19. Understand that failure is part of the process
  20. According to the Bureau of Labor Statistics, about 50 percent of small businesses fail by the age of five. This sobering fact can be enough to discourage those with a low risk tolerance when starting a business. However, young entrepreneurs should not be afraid of failure, but instead acknowledge that it can teach them valuable lessons about their business and the path that their career must offer. Joe Schumacher, CEO of The Goddard School, recognizes that failure is often stigmatized in society. But young people who want to build a business must ignore these limiting concepts of what it means to be successful. ‘When you start a business, remember that companies have to take risks to grow, and sometimes these risks lead to failure,’ Schumacher explained. ‘Good judgment must always be exercised, but if we assume that failures must be seen as educational moments. ‘ Sullivan of TCK Publishing repeats this sentiment: ‘Chances are, you won’t have a billion-dollar business first time out,’ she said. ‘You will have to fail a few times, dust yourself and try again. ‘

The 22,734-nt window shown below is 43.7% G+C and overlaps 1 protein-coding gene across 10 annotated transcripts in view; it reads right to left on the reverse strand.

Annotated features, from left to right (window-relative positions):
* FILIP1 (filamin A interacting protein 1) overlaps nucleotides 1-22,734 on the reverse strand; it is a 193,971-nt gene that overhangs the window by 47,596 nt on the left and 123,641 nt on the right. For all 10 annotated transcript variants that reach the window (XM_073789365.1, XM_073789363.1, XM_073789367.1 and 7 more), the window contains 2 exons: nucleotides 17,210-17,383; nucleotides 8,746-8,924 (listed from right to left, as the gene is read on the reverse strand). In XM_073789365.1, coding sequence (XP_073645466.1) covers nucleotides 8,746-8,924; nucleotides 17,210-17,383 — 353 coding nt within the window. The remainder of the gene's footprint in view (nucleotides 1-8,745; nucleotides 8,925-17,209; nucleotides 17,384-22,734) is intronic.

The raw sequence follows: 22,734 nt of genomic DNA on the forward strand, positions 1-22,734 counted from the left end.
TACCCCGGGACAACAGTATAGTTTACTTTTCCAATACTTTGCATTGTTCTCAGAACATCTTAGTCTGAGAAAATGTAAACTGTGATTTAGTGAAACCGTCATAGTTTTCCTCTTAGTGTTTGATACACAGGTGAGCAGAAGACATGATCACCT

10 December 2020